When I first announced the start of my photography business in January of 2010, I got more inquiries for weddings than for anything else. The problem was, I didn't shoot weddings. I photographed families and babies. And I didn't want anything to do with weddings. What did I know about shooting a wedding? I had only practiced with children, newborns, and families for the last 9 months, how could I ever simple jump in and charge people for wedding photography when the only thing I knew about it was from my own wedding 4 years prior.
Fast forward a few years later, I had 2 close friends who were having small, informal, beautiful wedding ceremonies that wanted me to photograph it for them. I happily said yes (remember, informal, meaning they would have been happy with just a few shots of the main event), and I actually liked it. I thought, "I could do this, maybe I should do this". I began second shooting to learn more about the ins and outs and when approached almost a year later I felt ready to say yes confidently.
From there, I started focusing some of my attention to marketing weddings and trying to get more of my own all while second shooting and still shooting families and babies like I had always done. I loved documenting the day because it was the family's historical moment. I'm a dork like that, it's the moment those 2 families joined and forever changed their history! I loved that.
But I quickly realized that what I liked even more about it was the bigger paycheck up front. The hours were LONG and even when charging appropriately, I always felt I wasn't making much per hour. My legs and feet were always swollen. It usually took me 2 days to recover from wedding dehydration because no time for pee breaks meant no time for hydrating. I was starving on the way home because I only had 3.5 minutes to shovel down the "vendor meal" before someone came into the bathroom (where I might be eating it) shouting "they're about to do the first dance!" even though it wasn't scheduled for another 20 minutes. I would end up stopping somewhere for a snack which consisted of an assortment of junk (you know, the good kind from the convenience store: combos, twizzlers, sweedish fish, and the occasional bag of trail mix because that was "healthy").
It lead to my feeling stressed out all the time. Stressed about woo-ing wedding clients, taking time and money to meet them and wash my hair and look cute enough so they would want to book me. Stressed about pricing and packages and negotiating. Stressed about forgetting the damn ring shot, which I always hated and found unnecessary. Stressed about being "ON" alllllll day with family, guests, other vendors, my second shooter, and that my serious case of RBF would come to bite me in the ass later. Stressed because I knew after the wedding I had so many hours of work to do and so much money spent on film. It was all so ingenuine.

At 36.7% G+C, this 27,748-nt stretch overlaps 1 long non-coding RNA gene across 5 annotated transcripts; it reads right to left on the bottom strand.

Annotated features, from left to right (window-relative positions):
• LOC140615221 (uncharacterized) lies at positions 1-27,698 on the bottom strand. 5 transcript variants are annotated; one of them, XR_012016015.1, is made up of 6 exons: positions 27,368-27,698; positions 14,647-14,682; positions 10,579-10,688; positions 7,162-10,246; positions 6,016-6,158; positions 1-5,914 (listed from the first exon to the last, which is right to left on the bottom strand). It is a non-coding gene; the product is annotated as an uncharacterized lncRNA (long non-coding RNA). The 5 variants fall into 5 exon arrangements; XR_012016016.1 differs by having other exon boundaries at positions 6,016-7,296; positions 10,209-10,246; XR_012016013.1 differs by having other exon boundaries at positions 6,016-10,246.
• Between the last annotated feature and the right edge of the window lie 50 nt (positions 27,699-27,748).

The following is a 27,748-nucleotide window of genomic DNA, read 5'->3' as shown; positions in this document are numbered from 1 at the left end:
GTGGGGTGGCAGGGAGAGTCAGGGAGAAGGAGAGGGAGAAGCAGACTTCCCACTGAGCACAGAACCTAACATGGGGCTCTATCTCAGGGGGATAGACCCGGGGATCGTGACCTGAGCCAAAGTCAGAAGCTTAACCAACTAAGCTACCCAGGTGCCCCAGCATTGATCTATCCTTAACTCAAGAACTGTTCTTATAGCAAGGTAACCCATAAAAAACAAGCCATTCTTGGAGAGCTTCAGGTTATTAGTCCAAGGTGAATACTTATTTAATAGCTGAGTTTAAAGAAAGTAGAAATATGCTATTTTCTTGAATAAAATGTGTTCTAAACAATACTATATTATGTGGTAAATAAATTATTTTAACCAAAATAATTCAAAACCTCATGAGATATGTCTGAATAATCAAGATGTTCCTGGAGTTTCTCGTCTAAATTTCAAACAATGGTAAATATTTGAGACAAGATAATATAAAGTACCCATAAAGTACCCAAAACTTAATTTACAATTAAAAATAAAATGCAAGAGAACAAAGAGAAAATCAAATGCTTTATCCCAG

I began to think about the real reason I wanted to be a wedding photographer so badly, and it lead to a pretty gross, humbling realization. I wanted to be one of the "photography rockstars".
You know who they are. Those photographers that have the perfect about me pages with a sweet little video of them and their spouse, that have all the perfect photos of flowers, golden hour photos of a wedding couple in a location I would never ever see in Maryland. Those rockstars that had so many people commenting on their IG posts and seemed to be so #authentic and pretty and real.
It's incredibly embarrassing to share that. Really, really, embarrassing.
Because the thing is, I didn't even realize that is what I was aspiring for. And it's such a crazy and unrealistic thing to want. Not to mention it's completely opposite of my personality, but I was caught up in the social media world where everyone (ok in fairness, most people, not everyone) who #livesauthentic is probably faking it, a lot.
And the more important thing is that when I was most happy photographing, it was with my families and newborns, with one year olds and super fun, crazy three year olds. Why was I trying so hard to be something I'm not, completely ignoring my own passion and strengths?
I never had a bridezilla. I never had one of those "nightmare" situations with an Uncle Bob or a mother of the bride that I see posted in FB groups and glance over with a slight eye roll. I always had great experiences and relationships with my wedding clients and genuinely felt happy to document their day. But the feeling never left me that maybe I wasn't the right person to do it. Maybe I wasn't giving them my full attention because it wasn't my strength or passion.
Last October I had my first double header wedding weekend. And it also happened to be my last weddings ever. It has felt SO good to give the part of my business the attention and passion it deserves. I think shooting weddings helped make me a better business person. And I know it made me better at shooting those things I love to shoot. Because I now know my strengths. I know not to ignore my passion or who I am.
And I know when to say "No, I don't shoot weddings any longer, let me refer you to XYZ who would do a wonderful job for you." Even when I could use the extra money in my bank account.
Are you being true to the direction you want your business? Do you know why you are doing what you are doing for your business? If you're not sure, I encourage you to take a minute and look at your "why" and if it's not reflected in what you're doing now, change it. You'll feel much more satisfied with your own business!